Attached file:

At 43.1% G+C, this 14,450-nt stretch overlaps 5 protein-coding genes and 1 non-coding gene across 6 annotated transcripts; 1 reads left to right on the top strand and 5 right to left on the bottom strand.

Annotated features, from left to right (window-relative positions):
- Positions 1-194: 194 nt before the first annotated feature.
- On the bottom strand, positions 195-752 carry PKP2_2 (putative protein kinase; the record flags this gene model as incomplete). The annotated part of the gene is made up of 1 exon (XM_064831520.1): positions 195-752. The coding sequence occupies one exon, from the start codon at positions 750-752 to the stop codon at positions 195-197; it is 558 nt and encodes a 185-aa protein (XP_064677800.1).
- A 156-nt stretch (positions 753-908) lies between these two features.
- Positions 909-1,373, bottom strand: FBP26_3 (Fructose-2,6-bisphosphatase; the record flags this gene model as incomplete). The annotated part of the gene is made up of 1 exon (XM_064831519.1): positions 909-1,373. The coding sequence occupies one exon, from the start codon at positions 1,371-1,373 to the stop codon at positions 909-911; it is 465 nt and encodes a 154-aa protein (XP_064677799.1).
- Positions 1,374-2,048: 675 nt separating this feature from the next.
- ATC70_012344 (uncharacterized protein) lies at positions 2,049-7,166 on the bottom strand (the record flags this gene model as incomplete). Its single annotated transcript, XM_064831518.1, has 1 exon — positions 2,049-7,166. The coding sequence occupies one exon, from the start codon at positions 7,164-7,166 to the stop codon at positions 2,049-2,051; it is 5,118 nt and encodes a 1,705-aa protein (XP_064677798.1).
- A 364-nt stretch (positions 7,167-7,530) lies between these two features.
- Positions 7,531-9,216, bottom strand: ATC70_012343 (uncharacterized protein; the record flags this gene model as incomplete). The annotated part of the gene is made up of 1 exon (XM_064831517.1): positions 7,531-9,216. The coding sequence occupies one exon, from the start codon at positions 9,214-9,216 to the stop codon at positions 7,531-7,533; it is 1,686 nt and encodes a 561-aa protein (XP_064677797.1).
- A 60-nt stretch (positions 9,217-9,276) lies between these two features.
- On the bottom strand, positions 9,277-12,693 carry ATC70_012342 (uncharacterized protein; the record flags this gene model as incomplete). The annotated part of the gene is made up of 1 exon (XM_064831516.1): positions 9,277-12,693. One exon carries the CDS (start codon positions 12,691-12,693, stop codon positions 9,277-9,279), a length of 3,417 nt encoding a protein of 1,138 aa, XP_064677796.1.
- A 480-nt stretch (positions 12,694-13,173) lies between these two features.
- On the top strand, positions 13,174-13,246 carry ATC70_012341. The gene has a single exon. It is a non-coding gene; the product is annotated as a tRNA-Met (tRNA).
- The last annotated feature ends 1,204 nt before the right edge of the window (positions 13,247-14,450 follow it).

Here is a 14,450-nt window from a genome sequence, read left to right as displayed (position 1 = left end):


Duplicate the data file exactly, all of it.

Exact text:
At 43.1% G+C, this 14,450-nt stretch overlaps 5 protein-coding genes and 1 non-coding gene across 6 annotated transcripts; 1 reads left to right on the top strand and 5 right to left on the bottom strand.

Annotated features, from left to right (window-relative positions):
- Positions 1-194: 194 nt before the first annotated feature.
- On the bottom strand, positions 195-752 carry PKP2_2 (putative protein kinase; the record flags this gene model as incomplete). The annotated part of the gene is made up of 1 exon (XM_064831520.1): positions 195-752. The coding sequence occupies one exon, from the start codon at positions 750-752 to the stop codon at positions 195-197; it is 558 nt and encodes a 185-aa protein (XP_064677800.1).
- A 156-nt stretch (positions 753-908) lies between these two features.
- Positions 909-1,373, bottom strand: FBP26_3 (Fructose-2,6-bisphosphatase; the record flags this gene model as incomplete). The annotated part of the gene is made up of 1 exon (XM_064831519.1): positions 909-1,373. The coding sequence occupies one exon, from the start codon at positions 1,371-1,373 to the stop codon at positions 909-911; it is 465 nt and encodes a 154-aa protein (XP_064677799.1).
- Positions 1,374-2,048: 675 nt separating this feature from the next.
- ATC70_012344 (uncharacterized protein) lies at positions 2,049-7,166 on the bottom strand (the record flags this gene model as incomplete). Its single annotated transcript, XM_064831518.1, has 1 exon — positions 2,049-7,166. The coding sequence occupies one exon, from the start codon at positions 7,164-7,166 to the stop codon at positions 2,049-2,051; it is 5,118 nt and encodes a 1,705-aa protein (XP_064677798.1).
- A 364-nt stretch (positions 7,167-7,530) lies between these two features.
- Positions 7,531-9,216, bottom strand: ATC70_012343 (uncharacterized protein; the record flags this gene model as incomplete). The annotated part of the gene is made up of 1 exon (XM_064831517.1): positions 7,531-9,216. The coding sequence occupies one exon, from the start codon at positions 9,214-9,216 to the stop codon at positions 7,531-7,533; it is 1,686 nt and encodes a 561-aa protein (XP_064677797.1).
- A 60-nt stretch (positions 9,217-9,276) lies between these two features.
- On the bottom strand, positions 9,277-12,693 carry ATC70_012342 (uncharacterized protein; the record flags this gene model as incomplete). The annotated part of the gene is made up of 1 exon (XM_064831516.1): positions 9,277-12,693. One exon carries the CDS (start codon positions 12,691-12,693, stop codon positions 9,277-9,279), a length of 3,417 nt encoding a protein of 1,138 aa, XP_064677796.1.
- A 480-nt stretch (positions 12,694-13,173) lies between these two features.
- On the top strand, positions 13,174-13,246 carry ATC70_012341. The gene has a single exon. It is a non-coding gene; the product is annotated as a tRNA-Met (tRNA).
- The last annotated feature ends 1,204 nt before the right edge of the window (positions 13,247-14,450 follow it).

Here is a 14,450-nt window from a genome sequence, read left to right as displayed (position 1 = left end):